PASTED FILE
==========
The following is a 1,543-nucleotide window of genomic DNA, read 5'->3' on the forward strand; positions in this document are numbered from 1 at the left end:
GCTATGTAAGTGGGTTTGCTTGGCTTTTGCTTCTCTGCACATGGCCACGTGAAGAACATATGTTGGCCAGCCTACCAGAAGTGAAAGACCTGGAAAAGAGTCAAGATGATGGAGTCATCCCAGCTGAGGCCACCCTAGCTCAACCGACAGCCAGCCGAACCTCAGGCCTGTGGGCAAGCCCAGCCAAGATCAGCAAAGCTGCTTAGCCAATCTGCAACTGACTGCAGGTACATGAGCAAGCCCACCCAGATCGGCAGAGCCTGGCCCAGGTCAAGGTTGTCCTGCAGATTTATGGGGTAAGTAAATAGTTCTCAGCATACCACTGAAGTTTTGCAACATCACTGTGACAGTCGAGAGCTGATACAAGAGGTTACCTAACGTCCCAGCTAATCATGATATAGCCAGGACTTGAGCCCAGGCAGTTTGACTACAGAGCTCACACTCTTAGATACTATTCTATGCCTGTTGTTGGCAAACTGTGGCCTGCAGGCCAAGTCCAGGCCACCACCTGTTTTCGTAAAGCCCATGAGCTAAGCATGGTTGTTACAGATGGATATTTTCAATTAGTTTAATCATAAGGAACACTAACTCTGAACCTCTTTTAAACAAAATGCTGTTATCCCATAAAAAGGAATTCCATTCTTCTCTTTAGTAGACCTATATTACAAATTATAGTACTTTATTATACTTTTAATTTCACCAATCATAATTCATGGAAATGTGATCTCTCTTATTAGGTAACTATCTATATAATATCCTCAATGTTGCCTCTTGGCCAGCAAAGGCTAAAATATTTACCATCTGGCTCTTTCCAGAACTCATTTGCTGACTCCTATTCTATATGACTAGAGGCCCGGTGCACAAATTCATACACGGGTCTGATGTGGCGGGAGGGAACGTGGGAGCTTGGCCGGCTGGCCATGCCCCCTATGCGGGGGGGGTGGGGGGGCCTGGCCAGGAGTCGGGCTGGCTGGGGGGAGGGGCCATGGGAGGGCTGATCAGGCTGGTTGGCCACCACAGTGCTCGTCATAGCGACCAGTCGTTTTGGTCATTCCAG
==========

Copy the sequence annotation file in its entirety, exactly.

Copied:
The following is a 1,543-nucleotide window of genomic DNA, read 5'->3' on the forward strand; positions in this document are numbered from 1 at the left end:
GCTATGTAAGTGGGTTTGCTTGGCTTTTGCTTCTCTGCACATGGCCACGTGAAGAACATATGTTGGCCAGCCTACCAGAAGTGAAAGACCTGGAAAAGAGTCAAGATGATGGAGTCATCCCAGCTGAGGCCACCCTAGCTCAACCGACAGCCAGCCGAACCTCAGGCCTGTGGGCAAGCCCAGCCAAGATCAGCAAAGCTGCTTAGCCAATCTGCAACTGACTGCAGGTACATGAGCAAGCCCACCCAGATCGGCAGAGCCTGGCCCAGGTCAAGGTTGTCCTGCAGATTTATGGGGTAAGTAAATAGTTCTCAGCATACCACTGAAGTTTTGCAACATCACTGTGACAGTCGAGAGCTGATACAAGAGGTTACCTAACGTCCCAGCTAATCATGATATAGCCAGGACTTGAGCCCAGGCAGTTTGACTACAGAGCTCACACTCTTAGATACTATTCTATGCCTGTTGTTGGCAAACTGTGGCCTGCAGGCCAAGTCCAGGCCACCACCTGTTTTCGTAAAGCCCATGAGCTAAGCATGGTTGTTACAGATGGATATTTTCAATTAGTTTAATCATAAGGAACACTAACTCTGAACCTCTTTTAAACAAAATGCTGTTATCCCATAAAAAGGAATTCCATTCTTCTCTTTAGTAGACCTATATTACAAATTATAGTACTTTATTATACTTTTAATTTCACCAATCATAATTCATGGAAATGTGATCTCTCTTATTAGGTAACTATCTATATAATATCCTCAATGTTGCCTCTTGGCCAGCAAAGGCTAAAATATTTACCATCTGGCTCTTTCCAGAACTCATTTGCTGACTCCTATTCTATATGACTAGAGGCCCGGTGCACAAATTCATACACGGGTCTGATGTGGCGGGAGGGAACGTGGGAGCTTGGCCGGCTGGCCATGCCCCCTATGCGGGGGGGGTGGGGGGGCCTGGCCAGGAGTCGGGCTGGCTGGGGGGAGGGGCCATGGGAGGGCTGATCAGGCTGGTTGGCCACCACAGTGCTCGTCATAGCGACCAGTCGTTTTGGTCATTCCAG